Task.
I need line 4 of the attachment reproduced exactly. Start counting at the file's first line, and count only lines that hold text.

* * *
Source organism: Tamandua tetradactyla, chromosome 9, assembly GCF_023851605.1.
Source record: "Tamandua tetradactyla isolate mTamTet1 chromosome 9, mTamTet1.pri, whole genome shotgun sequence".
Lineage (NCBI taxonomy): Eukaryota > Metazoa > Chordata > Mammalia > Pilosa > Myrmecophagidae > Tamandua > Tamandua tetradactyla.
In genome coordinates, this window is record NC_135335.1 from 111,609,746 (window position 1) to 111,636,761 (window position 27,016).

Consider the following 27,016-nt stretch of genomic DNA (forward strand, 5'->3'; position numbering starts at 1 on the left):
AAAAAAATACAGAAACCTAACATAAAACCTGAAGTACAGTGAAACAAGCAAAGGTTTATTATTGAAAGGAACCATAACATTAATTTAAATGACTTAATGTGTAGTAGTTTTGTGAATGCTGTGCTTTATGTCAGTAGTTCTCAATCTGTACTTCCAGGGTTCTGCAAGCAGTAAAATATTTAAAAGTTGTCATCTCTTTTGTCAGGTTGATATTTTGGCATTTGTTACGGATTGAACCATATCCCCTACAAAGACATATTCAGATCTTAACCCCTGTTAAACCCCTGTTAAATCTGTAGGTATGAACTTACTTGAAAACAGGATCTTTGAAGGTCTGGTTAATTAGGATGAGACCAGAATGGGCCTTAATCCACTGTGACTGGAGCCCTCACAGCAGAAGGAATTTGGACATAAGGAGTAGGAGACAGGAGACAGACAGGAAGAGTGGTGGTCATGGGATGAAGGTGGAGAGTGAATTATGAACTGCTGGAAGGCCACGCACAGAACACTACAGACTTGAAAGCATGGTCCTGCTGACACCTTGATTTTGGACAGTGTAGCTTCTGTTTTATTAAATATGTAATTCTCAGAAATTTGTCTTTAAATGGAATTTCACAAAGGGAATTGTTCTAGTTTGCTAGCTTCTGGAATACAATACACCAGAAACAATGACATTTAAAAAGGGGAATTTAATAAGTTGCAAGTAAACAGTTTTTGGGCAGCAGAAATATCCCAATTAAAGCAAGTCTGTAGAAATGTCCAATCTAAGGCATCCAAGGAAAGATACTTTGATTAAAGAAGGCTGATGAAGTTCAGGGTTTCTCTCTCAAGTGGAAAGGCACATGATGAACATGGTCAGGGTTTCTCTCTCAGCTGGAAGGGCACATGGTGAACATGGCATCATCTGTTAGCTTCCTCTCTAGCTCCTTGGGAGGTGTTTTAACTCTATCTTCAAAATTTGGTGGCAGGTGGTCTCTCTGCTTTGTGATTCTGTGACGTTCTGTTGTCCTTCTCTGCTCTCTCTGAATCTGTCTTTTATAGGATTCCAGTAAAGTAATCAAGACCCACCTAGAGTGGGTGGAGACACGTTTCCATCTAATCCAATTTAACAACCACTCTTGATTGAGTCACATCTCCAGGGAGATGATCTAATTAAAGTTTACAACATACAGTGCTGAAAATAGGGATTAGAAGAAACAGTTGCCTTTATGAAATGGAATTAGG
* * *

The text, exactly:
In genome coordinates, this window is record NC_135335.1 from 111,609,746 (window position 1) to 111,636,761 (window position 27,016).